In 1750, Weiser traveled again to Onondaga, where he found the political dynamics in the Six Nations had shifted. Canasatego, always pro-British, had died. Several Iroquois tribes were leaning toward the French, although the Mohawks remained pro-British.
Early in the summer of 1754, on the eve of the eruption in the colonies of tensions from the Seven Years' War, called the French and Indian War in North America, Weiser was a member of a Pennsylvania delegation to Albany. The English government had called the meeting, hoping to win assurances of Iroquois support in the looming war with the French. Present were representatives of the Iroquois and seven colonies. Because of divisions within both the British and Native American ranks, the council did not result in the treaty of support which the crown desired. Instead, each colony made the best deal it could with individual Iroquois leaders.
Conrad Weiser was able to negotiate one of the more successful agreements. Some lower-level chiefs deeded to the colony most of the land remaining in present-day Pennsylvania, including the southwestern part still claimed by Virginia.
In 1756, the government appointed Weiser and Ben Franklin to lead construction of a series of forts between the Delaware River and the Susquehanna River. In the fall of 1758, Weiser attended a council at Easton, Pennsylvania. Representation included colonial leaders from Pennsylvania, the Iroquois and other Native American tribes. Weiser helped smooth over the tense meeting. With the Treaty of Easton, the tribes in the Ohio Valley agreed to abandon support for the French. This collapse of Native American support was a factor in the French decision to demolish Fort Duquesne and withdraw from the Forks of the Ohio.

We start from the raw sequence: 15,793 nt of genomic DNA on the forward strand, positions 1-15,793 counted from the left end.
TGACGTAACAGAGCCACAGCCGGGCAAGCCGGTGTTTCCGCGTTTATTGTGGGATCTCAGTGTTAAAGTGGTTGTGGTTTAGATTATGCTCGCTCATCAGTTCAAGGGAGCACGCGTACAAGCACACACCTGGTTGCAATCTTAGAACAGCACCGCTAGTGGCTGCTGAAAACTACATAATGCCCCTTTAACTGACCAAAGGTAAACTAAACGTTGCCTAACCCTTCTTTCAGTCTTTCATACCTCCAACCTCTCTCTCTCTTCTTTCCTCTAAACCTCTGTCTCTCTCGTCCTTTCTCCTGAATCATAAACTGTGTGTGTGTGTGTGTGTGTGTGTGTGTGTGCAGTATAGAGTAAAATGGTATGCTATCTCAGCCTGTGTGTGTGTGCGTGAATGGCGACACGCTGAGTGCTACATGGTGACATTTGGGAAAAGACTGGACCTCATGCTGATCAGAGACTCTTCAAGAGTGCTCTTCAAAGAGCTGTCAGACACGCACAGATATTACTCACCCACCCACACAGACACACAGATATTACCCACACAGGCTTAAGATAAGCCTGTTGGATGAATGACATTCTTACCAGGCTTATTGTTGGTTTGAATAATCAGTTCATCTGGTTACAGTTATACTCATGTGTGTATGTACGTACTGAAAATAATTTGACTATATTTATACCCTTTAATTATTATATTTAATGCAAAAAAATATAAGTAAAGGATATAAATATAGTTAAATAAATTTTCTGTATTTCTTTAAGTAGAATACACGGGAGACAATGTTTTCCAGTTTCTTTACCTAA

Throughout his decades-long career, Weiser built on his knowledge of Native American languages and culture. He was a key player in treaty negotiations, land purchases, and the formulation of Pennsylvania's policies towards Native Americans. Because of his early experiences with the Iroquois, Weiser was inclined to be sympathetic to their interpretation of events, as opposed to the Lenape or the Shawnees. This may have exacerbated Pennsylvanian-Lenape/Shawnee relations, with bloody consequences in the French and Indian Wars.
Nevertheless, for many years, Weiser helped to keep the powerful Iroquois allied with the British as opposed to the French. This important service contributed to the continued survival of the British colonies and the eventual victory of the British over the French in the French and Indian Wars.